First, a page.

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February 23, 2009

Couch as metaphor

Mail.google.com Last year just before New Year’s Eve, I read in the Denver Post that Room&Board was having a sale on their discounted floor models. We had been to their Cherry Creek store the year before and lusted after their sectionals, but their prices were too high for us. Maybe with a discount we could afford to replace our nasty, old couch.

Ah, our late ‘50s/early ‘60s forest green, six piece sectional couch. The epitome of retro cool. We had bought it in Milwaukee 12 years ago for $300 soon after we moved to the Chicago area. It was a couch you’d expect to see on the set of Mad Men set, and in pristine shape for a piece of furniture that was nearly 50 years old

However, the old girl age quickly. The first major damage was when my mother-in-law spilled salad dressing on it, and the stain remover she used left an even larger spot of dried up white powder. Even so, what really did our couch in was the kids.

Nathan, who arrived a couple of years after couch, would projectile vomit on to it daily. Hourly I’d scrub regurgitated formula off the couch. It stunk so bad that I switched Nathan to soy formula just because it smelled better. Luckily, the couch was covered in kind of a nubbly, nylon fabric that took surprisingly well to daily scrubbings. So when we moved back to Colorado when Nathan was eight months old, we took our well loved couch with us. After all, his reflux wasn’t going to stop any time soon.

As Nathan got older he would occasionally pee on it during nap time, too. Then his sister Lucie soon joined the daily abuse of our getting-more-dilapidated couch with her own bout of reflux and leaky diapers. I’m surprised that the Colorado Health Department didn’t condemn the darn thing. Then again, during warm weather I would spray down the couch cushions with the garden hose and then dry them afterwards on our back deck. Some weeks the couch took more showers than I did.

But those were the days when I had two small children under four. It was hard to take a shower let alone leave the couch. I would camp there with the baby, her bottles in a cooler, a bucket full of spit cloths, the phone, the remote, a can of Diet Coke and any food I could eat with one hand. (Cereal, cookies and crackers were a good choice.) That’s what really did the couch in – not the daily coatings of body fluids, but use by me as a mother.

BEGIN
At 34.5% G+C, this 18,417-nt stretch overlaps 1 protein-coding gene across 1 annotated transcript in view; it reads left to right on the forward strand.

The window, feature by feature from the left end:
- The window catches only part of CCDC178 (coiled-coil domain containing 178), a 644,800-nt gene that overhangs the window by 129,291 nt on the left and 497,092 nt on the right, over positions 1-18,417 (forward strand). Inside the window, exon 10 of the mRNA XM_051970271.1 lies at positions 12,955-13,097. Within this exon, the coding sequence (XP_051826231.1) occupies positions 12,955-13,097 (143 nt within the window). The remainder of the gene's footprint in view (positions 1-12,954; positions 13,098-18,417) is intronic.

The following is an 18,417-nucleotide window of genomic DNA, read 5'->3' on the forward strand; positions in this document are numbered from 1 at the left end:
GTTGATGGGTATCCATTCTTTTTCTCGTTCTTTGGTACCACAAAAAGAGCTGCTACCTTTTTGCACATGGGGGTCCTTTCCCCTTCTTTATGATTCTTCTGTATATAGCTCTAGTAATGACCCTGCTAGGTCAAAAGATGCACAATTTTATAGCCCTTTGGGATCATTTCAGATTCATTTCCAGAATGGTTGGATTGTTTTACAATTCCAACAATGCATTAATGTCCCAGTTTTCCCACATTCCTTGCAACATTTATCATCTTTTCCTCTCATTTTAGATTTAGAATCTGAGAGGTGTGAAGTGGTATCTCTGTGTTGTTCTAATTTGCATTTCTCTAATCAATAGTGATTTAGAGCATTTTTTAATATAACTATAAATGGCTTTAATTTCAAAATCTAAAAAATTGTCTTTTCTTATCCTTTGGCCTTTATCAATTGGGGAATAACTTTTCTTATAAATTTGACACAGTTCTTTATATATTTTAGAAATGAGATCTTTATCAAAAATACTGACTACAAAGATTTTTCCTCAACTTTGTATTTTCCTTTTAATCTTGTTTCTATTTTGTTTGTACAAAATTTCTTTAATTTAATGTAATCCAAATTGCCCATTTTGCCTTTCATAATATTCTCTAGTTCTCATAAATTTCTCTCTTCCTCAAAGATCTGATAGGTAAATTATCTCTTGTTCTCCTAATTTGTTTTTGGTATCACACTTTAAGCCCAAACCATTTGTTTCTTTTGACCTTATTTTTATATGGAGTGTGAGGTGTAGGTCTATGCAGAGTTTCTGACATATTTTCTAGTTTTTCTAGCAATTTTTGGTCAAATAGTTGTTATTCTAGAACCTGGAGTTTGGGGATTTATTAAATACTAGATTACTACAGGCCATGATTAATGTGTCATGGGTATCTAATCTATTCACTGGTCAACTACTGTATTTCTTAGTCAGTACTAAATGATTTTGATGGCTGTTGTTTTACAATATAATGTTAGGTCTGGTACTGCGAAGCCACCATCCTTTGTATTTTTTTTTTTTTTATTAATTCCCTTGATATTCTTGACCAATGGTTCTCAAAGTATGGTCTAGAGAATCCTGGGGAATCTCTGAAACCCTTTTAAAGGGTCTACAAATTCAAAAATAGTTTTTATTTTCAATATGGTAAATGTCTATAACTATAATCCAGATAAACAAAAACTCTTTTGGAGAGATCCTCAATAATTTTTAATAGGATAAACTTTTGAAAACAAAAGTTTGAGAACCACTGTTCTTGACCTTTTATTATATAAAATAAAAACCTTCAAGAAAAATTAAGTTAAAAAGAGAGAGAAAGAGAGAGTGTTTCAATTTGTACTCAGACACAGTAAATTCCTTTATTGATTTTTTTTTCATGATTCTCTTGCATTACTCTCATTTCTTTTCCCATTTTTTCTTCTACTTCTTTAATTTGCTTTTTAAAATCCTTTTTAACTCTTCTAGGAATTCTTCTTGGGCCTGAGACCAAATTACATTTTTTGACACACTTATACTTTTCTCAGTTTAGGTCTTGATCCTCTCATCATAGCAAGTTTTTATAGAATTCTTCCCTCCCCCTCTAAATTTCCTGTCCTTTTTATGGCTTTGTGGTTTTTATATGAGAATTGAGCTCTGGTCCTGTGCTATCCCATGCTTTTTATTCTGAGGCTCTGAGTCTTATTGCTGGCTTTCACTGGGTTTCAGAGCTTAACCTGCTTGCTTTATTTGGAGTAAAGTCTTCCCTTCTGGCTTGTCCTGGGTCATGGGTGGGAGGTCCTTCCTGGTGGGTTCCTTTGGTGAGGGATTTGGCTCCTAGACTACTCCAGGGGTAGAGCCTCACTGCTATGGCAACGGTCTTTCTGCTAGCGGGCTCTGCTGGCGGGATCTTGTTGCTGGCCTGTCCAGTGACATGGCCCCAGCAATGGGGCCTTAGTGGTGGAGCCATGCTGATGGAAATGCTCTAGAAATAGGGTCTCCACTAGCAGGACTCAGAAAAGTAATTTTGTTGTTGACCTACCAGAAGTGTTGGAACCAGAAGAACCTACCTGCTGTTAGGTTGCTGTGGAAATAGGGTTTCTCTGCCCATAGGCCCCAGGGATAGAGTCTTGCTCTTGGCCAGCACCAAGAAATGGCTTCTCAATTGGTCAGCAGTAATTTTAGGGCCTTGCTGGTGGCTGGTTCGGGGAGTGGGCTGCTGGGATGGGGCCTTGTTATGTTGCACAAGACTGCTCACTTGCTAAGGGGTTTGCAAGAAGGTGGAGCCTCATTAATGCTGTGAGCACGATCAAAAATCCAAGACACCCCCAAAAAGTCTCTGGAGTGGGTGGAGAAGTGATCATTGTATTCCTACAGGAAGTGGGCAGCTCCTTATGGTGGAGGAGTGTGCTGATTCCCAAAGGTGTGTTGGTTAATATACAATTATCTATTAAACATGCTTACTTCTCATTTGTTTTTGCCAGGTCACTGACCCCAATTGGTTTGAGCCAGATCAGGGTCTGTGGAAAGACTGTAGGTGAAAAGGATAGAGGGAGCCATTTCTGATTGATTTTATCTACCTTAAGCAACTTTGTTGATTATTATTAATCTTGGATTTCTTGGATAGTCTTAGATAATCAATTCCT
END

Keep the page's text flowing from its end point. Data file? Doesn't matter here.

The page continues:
The couch and I spent many nights together while I fed infants or nursed feverish kids. If the kids were sick during the day, we’d all camp out on the couch watching Nick, Jr., snacking and taking naps. I had my fair share of by myself time on the couch, too, propped up with pillows and hoping not to wake up everyone with my terrible coughing or listening to my iPod during another episode of insomnia.

We had been through a lot, that couch and me. But now as her springs had sprung, it was time to replace the old lady with a new model. As we moved the old green girl to the driveway for the garbage company to pick up, I realized I was also saying goodbye to a previous life. The life where I was the exhausted, lonely stay-at-home mom with no one to keep her company but the detectives of Law & Order.

As I pulled my car away from the house that morning to meet with a client, I realized I had no regrets. There was no way I was going to return to a couch with another baby and go through that self-imposed exile again. The old one had served me well, but now it was time to move on to the next phase of couch life – lounging on it after a hard day at work.

Me and the new couch? We’re going to get along just fine.

Original Rocky Mountain Moms Blog post. Anne-Marie also blogs at A Mama’s Rant, My Readable Feast, The Write Spot, This Mama Cooks! On a Diet, and for Mom Central Food.

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